A search of PubMed, the Cochrane Library, EMBASE, and SCOPUS from inception to April 15, 2016, with cross-referencing of retrieved studies and personal files for potentially eligible studies was performed. Keywords included hearing, cognition, dementia, and Alzheimer disease. Cohort and cross-sectional studies published in peer-reviewed literature and using objective outcome measures were included. Case-control studies were excluded.
Data Extraction and Synthesis
One reviewer extracted and another verified data. Both reviewers independently assessed study quality. Estimates were pooled using random-effects meta-analysis. Subgroup and meta-regression analyses of study-level characteristics were performed.
Main Outcomes and Measures
Hearing loss measured by pure-tone audiometry only and objective assessment measures of cognitive function, cognitive impairment, and dementia. Cognitive function outcomes were converted to correlation coefficients (r value); cognitive impairment and dementia outcomes, to odds ratios (ORs).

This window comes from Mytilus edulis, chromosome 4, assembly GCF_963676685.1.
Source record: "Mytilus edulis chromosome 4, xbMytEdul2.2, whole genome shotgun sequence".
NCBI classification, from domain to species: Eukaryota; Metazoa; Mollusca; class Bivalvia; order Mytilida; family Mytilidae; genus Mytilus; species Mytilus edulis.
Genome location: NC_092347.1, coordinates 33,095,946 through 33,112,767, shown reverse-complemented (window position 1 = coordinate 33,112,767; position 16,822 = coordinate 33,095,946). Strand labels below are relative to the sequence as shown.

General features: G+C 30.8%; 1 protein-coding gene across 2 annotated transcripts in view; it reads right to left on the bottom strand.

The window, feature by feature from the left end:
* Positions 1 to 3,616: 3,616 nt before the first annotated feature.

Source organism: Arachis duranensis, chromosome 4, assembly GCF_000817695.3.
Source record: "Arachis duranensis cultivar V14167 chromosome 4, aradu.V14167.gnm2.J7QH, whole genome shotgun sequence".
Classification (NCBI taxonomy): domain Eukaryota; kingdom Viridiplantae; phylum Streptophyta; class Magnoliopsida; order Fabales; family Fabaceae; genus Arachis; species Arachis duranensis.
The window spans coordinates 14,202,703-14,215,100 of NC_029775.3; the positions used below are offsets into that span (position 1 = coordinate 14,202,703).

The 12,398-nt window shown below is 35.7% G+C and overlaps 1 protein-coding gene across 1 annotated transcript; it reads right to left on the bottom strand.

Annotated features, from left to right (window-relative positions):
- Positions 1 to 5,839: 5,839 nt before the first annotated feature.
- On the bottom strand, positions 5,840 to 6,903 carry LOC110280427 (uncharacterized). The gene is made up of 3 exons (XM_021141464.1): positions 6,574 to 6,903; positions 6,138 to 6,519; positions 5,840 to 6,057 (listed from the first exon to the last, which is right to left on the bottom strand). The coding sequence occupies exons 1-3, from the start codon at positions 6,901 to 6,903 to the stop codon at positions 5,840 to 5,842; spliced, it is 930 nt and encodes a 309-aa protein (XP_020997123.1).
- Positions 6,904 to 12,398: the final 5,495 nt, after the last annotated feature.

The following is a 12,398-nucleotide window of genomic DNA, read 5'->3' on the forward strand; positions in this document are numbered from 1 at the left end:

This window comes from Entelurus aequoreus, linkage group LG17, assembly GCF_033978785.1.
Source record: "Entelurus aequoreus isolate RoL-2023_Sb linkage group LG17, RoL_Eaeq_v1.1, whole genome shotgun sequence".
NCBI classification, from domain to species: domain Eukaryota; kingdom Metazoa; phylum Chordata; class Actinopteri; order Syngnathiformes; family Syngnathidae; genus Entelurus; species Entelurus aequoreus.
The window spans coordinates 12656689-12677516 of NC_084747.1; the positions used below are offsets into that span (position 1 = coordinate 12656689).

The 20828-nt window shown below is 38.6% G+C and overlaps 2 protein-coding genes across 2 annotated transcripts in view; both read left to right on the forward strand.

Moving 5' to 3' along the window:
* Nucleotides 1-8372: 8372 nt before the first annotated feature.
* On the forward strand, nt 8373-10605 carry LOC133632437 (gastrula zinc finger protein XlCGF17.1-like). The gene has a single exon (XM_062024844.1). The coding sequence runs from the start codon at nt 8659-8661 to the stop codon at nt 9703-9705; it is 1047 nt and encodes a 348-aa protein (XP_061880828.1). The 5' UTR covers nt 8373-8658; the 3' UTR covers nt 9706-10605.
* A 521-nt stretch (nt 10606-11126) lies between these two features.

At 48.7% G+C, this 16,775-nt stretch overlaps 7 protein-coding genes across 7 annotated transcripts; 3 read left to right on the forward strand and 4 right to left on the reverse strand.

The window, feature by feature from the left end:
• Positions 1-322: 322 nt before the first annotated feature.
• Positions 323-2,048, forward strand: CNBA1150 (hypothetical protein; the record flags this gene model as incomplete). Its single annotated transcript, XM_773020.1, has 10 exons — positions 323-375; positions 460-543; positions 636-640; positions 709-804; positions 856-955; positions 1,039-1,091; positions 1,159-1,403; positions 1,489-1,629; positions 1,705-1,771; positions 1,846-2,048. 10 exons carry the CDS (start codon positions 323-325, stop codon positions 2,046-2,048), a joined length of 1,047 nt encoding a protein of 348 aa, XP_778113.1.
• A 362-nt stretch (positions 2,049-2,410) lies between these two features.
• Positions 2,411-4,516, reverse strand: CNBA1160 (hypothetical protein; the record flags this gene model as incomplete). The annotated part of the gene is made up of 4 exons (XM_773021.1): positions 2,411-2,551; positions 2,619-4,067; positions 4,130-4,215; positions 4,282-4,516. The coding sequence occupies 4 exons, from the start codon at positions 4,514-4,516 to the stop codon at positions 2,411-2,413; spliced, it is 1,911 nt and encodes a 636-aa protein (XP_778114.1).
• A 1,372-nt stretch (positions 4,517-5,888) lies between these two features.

Forty studies from 12 countries met our inclusion criteria. Of these, 36 unique studies with an estimated 20 264 unique participants were included in the meta-analyses. Based on the pooled maximally adjusted effect sizes using random-effects models, a small but significant association was found for ARHL within all domains of cognitive function. Among cross-sectional studies, a significant association was found for cognitive impairment (OR, 2.00; 95% CI, 1.39-2.89) and dementia (OR, 2.42; 95% CI, 1.24-4.72). Among prospective cohort studies, a significant association was found for cognitive impairment (OR, 1.22; 95% CI, 1.09-1.36) and dementia (OR, 1.28; 95% CI, 1.02-1.59) but not for Alzheimer disease (OR, 1.69; 95% CI, 0.72-4.00). In further analyses, study, demographic, audiometric, and analyses factors were associated with cognitive function. Vascular dysfunction and impaired verbal communication may contribute to the association between hearing loss and cognitive decline.